All posts by Teri Maxwell

Teri Maxwell is wife to Steve for over 40 years, mom to eight children (three married), and grandma to eight. She loves keeping her home running smoothly and sharing with women in the vein of Titus 2:4&5. Teri homeschooled for thirty years, and she's graduated all her children. In between her other responsibilities, she manages to squeeze in writing time. She is co-author of the popular Managers of Their Homes and Managers of Their Chores. In addition, Teri's written three books just for ladies Homeschooling with a Meek & Quiet Spirit, Sweet Journey, and Sweet Relationships. She has been writing monthly encouragement articles for homeschool moms for 25 years. Find more information on Teri Maxwell and her books.

A Controlling Wife

The other night Steve gave Joseph, 6, and John, 4, a discipline that I didn’t want them to have. In addition, the little boys were missing playtime with Dad because they were refusing to comply with their discipline. I asked Steve to let them finish their discipline later. Steve felt strongly that Joseph and John should understand there were consequences for what they had done and the discipline shouldn’t be postponed. I commenced to help the boys, but this only made me unhappier with my husband. Steve could read my attitude even though I had not said anything. When he asked me what was wrong, I told him! Can you guess what the outcome was? Steve said he felt he could not please me since there are discipline issues that I want him to deal with, but when he does, I am not satisfied. He ended up unhappy with me, and I with him.

Later, as I reflected back in prayer over the situation, I was again made aware of how much I try to control what goes on in our home. Although my desire is to be a submissive wife, I am quick to jump into these situations and express myself vocally or by my attitudes and emotions. Wouldn’t it have been better if I had been supportive of my husband’s leadership in our home? How often I undermine him!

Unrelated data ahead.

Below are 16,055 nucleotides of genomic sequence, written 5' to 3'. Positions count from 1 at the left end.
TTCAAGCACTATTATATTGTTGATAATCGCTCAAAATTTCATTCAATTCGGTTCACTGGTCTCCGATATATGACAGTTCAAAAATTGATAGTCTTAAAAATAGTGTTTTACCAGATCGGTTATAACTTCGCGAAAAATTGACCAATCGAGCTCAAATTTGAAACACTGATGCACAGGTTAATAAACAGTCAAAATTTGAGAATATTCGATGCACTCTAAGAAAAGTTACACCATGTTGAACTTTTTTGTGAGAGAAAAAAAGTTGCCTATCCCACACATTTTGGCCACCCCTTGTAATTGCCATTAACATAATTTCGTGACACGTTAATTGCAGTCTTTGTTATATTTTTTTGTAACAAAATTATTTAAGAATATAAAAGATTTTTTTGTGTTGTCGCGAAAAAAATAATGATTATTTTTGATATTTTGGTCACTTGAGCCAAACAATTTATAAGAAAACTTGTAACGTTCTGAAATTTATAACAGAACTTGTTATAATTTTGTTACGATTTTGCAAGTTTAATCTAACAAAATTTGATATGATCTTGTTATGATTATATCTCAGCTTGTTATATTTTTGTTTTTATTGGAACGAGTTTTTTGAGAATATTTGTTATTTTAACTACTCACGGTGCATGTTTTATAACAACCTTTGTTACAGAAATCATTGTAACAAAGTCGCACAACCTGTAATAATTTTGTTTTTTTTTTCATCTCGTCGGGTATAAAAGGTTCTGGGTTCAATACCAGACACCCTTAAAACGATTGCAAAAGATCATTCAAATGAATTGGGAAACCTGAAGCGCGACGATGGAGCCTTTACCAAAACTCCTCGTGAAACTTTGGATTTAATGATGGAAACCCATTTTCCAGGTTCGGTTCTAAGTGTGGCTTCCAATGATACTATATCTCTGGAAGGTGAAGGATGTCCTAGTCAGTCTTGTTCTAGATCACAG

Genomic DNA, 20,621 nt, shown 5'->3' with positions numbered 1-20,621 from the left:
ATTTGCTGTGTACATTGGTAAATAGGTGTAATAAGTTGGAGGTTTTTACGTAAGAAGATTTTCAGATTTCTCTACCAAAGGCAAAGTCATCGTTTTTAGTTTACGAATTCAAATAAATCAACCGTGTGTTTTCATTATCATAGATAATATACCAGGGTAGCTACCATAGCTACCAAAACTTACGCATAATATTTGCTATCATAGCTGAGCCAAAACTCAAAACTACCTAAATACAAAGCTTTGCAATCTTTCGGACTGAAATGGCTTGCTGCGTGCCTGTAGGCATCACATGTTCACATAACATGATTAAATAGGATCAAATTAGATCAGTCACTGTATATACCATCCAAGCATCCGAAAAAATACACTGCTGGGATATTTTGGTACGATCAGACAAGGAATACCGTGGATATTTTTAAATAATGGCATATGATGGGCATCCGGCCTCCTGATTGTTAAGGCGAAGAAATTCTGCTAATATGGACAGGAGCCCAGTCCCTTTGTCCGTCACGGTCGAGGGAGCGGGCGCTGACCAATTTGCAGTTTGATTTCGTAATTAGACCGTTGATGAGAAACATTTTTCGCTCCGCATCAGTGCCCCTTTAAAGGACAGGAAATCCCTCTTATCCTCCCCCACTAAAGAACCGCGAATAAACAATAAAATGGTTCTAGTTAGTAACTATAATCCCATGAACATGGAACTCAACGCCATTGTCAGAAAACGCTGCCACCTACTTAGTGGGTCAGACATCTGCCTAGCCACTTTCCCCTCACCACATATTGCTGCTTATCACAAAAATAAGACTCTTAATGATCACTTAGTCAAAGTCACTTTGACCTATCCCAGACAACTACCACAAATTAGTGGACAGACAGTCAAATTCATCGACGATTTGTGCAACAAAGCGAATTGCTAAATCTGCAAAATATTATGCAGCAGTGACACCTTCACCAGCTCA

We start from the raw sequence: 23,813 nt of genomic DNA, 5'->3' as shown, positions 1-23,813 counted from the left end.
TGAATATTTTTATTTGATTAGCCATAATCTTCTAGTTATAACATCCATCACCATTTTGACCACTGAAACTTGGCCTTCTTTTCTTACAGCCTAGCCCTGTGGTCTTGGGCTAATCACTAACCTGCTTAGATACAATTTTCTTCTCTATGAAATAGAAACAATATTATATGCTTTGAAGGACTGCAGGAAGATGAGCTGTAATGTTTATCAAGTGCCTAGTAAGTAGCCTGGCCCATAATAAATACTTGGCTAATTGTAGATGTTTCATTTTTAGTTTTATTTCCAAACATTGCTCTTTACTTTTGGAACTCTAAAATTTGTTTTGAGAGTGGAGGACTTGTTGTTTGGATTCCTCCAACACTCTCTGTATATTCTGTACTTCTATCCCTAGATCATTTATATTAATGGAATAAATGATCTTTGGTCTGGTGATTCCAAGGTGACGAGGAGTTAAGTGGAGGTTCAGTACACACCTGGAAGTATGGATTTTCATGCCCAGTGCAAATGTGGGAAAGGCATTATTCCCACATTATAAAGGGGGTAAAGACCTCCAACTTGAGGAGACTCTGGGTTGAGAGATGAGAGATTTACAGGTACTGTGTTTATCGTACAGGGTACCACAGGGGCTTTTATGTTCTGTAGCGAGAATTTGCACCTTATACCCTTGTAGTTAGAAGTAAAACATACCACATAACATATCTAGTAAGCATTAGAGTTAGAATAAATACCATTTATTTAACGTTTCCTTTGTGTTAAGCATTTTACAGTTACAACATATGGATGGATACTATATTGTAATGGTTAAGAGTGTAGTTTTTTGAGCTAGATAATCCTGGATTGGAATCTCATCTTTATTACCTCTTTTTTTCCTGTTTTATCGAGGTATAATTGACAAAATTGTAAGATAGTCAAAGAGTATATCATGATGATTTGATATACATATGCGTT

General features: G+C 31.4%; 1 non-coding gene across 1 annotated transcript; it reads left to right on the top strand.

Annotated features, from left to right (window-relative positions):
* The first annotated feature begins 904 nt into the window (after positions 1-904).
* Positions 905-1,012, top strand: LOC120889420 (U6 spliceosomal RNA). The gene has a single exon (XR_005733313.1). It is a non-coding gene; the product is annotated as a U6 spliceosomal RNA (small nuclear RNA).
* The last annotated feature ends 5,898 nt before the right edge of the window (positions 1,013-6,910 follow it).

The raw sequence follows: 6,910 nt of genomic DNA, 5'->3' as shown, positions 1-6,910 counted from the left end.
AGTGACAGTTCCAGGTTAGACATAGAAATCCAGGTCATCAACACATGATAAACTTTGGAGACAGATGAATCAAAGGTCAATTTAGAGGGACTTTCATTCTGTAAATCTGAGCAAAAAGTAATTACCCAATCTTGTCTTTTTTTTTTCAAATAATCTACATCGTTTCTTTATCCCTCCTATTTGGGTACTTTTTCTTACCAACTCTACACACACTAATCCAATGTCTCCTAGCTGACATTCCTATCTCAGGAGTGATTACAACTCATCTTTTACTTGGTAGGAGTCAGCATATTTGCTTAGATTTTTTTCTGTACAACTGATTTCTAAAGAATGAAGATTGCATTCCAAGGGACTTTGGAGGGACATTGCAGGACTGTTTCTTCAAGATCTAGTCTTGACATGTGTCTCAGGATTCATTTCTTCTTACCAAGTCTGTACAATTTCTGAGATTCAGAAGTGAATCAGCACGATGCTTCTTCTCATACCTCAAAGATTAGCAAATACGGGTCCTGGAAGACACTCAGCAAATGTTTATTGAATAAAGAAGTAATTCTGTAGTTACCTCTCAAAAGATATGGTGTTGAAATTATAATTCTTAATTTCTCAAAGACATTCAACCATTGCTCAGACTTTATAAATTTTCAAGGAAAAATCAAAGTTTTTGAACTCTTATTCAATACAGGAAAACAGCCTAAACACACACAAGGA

I see this area of supporting my husband as an opportunity to build my faith in God. Surely, God is big enough that He can influence Steve in his actions and decisions. Can I trust Him? Will I give way to fear, as 1 Peter 3:6 warns wives against, stepping in to try to take control? It is presumptive on my part to imagine that my way is God’s way and my husband’s is not.

1 Peter 3:3-4 says, “Whose adorning let it not be that outward adorning of plaiting the hair, and of wearing of gold, or of putting on of apparel; But let it be the hidden man of the heart, in that which is not corruptible, even the ornament of a meek and quiet spirit, which is in the sight of God of great price.” I have found that the more I have this meek and quiet spirit, the more peace I have in my heart. I am quick to explain something, justify a child’s action, or say what I think in a matter. If I will sit quietly and let my husband be in charge, I have chosen the path of submission rather than control.

The pride in my heart makes it difficult to go to Steve and ask his forgiveness when I fail in being submissive. It is much easier for me to justify myself than to admit being wrong. God’s way is to break down my pride and build humility in my life. This is accomplished by my failures if I deal with them properly.